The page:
On December 22, 2020, 47-year-old Andre Hill was shot and killed by Officer Adam Coy of the Columbus Division of Police in Columbus, Ohio. Coy had been called to the neighborhood in response to a non-emergency call from a neighbor who reportedly witnessed someone sit in an SUV and turn the car on and off. Hill was leaving a friend’s house when Coy confronted and shot him. Hill was unarmed, and was holding a smartphone. Coy was fired from the Columbus Police less than a week later.
The shooting was the second killing by police in Columbus in December 2020, following the shooting of Casey Goodson on December 4 by a Franklin County Sheriff’s deputy.
Andre Maurice Hill (also identified as Andre’ Hill) was a 47-year-old African American man. He had one daughter and a granddaughter. Hill was a supporter of Black Lives Matter (BLM) and was wearing a BLM shirt when he was killed.
Adam Coy was a police officer in the Columbus Division of Police. Following the shooting, Coy was fired. Coy had been an officer with CPD for 19 years. During his career, 90 citizen complaints had been filed against Coy, and his police personnel file reflected a number of incidents, going back at least nine years, in which Coy had reacted inappropriately while under stress. He had received “documented constructive counseling” for discourtesy toward citizens (such as swearing), irresponsible driving, smoking while on duty, and failure to use police-car microphones.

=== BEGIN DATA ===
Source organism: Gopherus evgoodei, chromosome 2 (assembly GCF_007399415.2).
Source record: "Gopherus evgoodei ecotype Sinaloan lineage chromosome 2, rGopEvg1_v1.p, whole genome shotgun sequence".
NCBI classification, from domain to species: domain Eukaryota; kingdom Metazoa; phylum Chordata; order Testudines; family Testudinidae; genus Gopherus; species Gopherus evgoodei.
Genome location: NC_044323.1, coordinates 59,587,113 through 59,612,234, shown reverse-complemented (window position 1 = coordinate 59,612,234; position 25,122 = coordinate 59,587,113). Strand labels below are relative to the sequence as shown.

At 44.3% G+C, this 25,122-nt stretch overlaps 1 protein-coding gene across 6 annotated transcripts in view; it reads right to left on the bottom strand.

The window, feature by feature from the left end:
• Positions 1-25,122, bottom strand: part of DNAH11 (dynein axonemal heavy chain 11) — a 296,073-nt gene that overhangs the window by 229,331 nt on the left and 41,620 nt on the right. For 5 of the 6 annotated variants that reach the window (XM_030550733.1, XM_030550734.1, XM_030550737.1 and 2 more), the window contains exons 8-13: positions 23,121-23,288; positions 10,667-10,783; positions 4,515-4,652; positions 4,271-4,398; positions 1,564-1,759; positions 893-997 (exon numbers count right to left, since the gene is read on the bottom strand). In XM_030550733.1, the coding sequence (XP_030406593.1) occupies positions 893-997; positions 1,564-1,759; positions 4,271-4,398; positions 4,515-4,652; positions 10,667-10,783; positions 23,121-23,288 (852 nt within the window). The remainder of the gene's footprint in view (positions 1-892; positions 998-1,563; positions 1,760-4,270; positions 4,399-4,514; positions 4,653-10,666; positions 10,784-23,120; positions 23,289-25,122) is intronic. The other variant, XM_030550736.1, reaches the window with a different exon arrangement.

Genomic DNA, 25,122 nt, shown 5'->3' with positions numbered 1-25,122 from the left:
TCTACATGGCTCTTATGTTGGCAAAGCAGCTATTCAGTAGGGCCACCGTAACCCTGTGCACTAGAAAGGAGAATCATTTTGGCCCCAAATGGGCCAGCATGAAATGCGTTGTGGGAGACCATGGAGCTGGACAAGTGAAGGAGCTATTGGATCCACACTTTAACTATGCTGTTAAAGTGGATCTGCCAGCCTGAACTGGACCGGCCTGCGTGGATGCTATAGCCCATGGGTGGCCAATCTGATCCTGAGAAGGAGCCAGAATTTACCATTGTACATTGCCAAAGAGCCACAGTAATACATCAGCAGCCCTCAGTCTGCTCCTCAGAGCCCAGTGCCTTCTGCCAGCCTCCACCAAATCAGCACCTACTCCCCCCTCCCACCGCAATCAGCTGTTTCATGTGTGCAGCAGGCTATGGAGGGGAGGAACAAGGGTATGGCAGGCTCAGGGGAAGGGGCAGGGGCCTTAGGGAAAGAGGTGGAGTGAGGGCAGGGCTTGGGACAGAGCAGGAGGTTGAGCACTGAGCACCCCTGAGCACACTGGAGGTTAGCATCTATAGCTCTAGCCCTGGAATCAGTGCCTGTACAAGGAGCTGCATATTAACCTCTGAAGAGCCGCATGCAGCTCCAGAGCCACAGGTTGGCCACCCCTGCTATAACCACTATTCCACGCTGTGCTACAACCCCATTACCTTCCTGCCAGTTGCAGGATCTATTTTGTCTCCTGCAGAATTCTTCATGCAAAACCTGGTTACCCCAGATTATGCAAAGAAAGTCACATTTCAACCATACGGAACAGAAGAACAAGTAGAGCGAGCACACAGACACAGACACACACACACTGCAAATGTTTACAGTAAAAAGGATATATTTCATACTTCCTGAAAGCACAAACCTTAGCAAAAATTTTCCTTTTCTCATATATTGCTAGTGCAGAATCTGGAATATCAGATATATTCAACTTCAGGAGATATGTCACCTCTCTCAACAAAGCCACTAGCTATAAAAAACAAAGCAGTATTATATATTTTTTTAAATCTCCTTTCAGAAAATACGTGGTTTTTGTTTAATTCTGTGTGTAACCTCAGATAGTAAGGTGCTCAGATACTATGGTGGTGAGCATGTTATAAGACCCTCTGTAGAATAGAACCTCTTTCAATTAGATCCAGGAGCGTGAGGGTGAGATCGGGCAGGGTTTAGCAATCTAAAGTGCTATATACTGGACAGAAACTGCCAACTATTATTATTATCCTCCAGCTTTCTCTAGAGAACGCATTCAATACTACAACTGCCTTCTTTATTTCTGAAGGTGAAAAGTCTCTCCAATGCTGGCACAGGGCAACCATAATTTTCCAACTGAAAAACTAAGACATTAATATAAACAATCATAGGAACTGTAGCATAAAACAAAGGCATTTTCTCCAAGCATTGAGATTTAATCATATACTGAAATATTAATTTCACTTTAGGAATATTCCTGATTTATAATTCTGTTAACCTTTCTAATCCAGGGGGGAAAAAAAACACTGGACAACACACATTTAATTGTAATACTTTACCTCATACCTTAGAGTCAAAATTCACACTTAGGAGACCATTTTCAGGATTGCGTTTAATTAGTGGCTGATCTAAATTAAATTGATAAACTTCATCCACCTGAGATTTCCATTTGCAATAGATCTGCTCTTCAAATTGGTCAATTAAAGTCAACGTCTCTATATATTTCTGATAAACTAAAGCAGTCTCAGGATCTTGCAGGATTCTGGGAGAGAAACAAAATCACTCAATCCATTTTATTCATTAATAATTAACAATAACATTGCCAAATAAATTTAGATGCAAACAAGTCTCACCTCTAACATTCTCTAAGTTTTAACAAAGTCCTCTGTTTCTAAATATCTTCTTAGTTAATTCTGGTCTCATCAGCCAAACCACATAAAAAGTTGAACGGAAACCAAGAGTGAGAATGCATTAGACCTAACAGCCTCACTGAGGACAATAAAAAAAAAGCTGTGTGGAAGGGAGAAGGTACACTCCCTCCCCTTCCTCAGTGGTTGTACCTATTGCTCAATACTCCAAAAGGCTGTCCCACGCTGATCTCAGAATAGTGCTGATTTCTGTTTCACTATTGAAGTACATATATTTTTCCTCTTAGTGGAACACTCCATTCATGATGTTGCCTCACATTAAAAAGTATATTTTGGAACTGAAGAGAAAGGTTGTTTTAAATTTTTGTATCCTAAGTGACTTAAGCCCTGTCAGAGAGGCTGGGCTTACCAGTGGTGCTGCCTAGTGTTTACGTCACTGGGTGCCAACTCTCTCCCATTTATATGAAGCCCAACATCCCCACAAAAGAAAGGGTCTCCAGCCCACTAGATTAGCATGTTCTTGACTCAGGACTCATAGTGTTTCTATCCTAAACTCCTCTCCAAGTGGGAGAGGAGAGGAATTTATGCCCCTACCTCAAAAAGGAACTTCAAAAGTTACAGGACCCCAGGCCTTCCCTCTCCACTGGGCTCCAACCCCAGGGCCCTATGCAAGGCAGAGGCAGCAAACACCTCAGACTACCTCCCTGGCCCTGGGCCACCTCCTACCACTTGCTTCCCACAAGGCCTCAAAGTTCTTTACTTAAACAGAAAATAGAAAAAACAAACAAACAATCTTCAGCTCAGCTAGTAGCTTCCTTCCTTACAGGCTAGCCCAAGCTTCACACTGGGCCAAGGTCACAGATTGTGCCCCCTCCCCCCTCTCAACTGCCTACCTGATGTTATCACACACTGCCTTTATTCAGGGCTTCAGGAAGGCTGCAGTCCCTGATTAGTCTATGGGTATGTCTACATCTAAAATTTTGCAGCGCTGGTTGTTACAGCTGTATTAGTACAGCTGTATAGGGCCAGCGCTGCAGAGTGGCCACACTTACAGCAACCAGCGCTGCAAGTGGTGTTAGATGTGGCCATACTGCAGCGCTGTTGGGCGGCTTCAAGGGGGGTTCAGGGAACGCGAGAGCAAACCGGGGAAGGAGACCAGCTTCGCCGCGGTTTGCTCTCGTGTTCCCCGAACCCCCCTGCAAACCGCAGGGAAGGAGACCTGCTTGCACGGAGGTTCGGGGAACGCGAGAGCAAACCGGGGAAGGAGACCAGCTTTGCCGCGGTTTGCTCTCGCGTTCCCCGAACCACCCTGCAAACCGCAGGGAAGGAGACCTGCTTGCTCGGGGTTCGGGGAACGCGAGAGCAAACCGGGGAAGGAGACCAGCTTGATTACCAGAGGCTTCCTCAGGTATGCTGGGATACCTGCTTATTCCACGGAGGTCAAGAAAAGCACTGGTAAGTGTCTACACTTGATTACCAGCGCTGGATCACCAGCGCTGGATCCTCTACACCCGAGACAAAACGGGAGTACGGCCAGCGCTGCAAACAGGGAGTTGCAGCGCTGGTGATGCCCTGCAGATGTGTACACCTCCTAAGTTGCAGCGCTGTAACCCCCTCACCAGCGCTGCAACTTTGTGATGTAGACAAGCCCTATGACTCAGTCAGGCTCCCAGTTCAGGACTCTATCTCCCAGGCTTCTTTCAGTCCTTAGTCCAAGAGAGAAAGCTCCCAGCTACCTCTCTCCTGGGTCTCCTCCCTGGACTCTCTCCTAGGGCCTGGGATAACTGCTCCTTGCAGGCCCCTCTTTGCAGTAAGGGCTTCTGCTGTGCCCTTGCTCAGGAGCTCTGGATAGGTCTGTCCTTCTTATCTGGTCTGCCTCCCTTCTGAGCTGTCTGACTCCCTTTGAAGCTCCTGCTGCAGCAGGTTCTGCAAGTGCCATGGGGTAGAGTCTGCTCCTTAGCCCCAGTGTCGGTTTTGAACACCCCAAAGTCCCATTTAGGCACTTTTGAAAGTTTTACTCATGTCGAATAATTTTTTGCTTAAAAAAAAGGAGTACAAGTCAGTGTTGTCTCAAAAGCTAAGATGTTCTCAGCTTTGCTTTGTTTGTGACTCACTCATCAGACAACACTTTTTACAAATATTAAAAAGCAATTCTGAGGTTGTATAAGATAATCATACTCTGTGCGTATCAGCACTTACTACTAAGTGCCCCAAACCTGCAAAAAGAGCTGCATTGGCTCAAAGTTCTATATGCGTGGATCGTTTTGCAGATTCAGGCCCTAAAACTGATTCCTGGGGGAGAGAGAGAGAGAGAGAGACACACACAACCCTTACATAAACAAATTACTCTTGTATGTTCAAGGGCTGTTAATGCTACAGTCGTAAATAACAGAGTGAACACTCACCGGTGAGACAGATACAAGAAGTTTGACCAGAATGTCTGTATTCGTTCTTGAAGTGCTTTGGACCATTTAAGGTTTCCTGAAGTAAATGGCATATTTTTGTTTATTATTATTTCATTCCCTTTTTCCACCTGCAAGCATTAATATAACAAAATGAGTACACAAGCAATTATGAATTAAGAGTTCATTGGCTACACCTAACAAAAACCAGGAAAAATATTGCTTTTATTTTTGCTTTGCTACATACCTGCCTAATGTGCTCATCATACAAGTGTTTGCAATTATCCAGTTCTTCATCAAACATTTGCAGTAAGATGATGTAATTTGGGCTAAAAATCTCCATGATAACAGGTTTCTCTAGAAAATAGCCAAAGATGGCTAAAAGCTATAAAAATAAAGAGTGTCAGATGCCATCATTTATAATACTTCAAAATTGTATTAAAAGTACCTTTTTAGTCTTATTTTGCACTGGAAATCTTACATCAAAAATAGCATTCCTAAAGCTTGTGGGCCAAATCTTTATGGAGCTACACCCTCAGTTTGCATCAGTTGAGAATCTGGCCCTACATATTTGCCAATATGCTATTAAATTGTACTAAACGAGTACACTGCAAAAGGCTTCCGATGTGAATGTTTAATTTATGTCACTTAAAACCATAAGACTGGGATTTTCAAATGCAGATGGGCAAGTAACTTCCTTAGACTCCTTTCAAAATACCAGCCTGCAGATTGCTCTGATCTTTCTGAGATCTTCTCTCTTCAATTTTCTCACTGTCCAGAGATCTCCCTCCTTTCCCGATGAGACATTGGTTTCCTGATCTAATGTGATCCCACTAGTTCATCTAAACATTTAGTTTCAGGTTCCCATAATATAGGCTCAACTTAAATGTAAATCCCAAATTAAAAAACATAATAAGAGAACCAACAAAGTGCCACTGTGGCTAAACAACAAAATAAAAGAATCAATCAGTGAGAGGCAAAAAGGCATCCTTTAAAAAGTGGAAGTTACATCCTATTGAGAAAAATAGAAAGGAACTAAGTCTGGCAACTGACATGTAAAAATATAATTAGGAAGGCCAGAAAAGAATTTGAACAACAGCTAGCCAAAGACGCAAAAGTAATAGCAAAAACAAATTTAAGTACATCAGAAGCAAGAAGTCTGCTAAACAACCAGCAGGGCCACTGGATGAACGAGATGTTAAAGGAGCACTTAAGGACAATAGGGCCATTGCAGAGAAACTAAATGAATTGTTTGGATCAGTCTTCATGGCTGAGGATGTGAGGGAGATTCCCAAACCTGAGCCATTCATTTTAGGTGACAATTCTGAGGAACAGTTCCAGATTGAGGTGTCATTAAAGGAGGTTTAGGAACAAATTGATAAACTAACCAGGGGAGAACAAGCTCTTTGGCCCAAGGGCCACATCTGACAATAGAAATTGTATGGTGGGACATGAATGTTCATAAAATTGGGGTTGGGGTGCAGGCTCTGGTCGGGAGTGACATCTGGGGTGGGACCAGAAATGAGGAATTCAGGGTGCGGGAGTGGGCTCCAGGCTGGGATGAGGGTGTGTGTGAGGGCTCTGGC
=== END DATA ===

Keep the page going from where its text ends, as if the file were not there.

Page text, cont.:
In October 2012, the division, after an internal investigation and hearing, found that Coy had used excessive force after he slammed a suspected drunk driver’s head four times against the hood of a police car, an incident captured on dashboard camera. While the police chief and city public safety director recommended that Coy receive a 200-hour suspension, a grievance filed by the local Fraternal Order of Police resulted in the suspension being reduced to 160 hours. The incident also resulted in the City of Columbus paying $54,000 in a settlement.
Coy and another officer, who has been identified as Amy Detweiler, responded to a non-emergency call around 1:49 AM about a car repeatedly turning on and off near 1000 Oberlin Drive. It is unclear if this car had anything to do with Hill. Around the same time Coy and Detweiler arrived at the scene, Hill was leaving a friend’s house while holding an illuminated smartphone in his left hand. Bodycam footage shows Coy and Hill walking toward each other. Coy shot Hill several times, as he yelled at him to show his hands.
Hill was shot three times in the right leg and once in the chest. Coy did not turn on his body-worn camera before the shooting, but the camera has a 60-second look-back feature that recorded the minute prior, including the shooting, with video but not audio. Hill was taken to OhioHealth Riverside Methodist Hospital where he was pronounced dead.
After Hill was shot, several officers handcuffed him while he lay unresponsive on the ground. Video recordings from Coy and others show that none of the multiple officers on the scene made an attempt to render first aid to Hill until ten minutes after he was shot.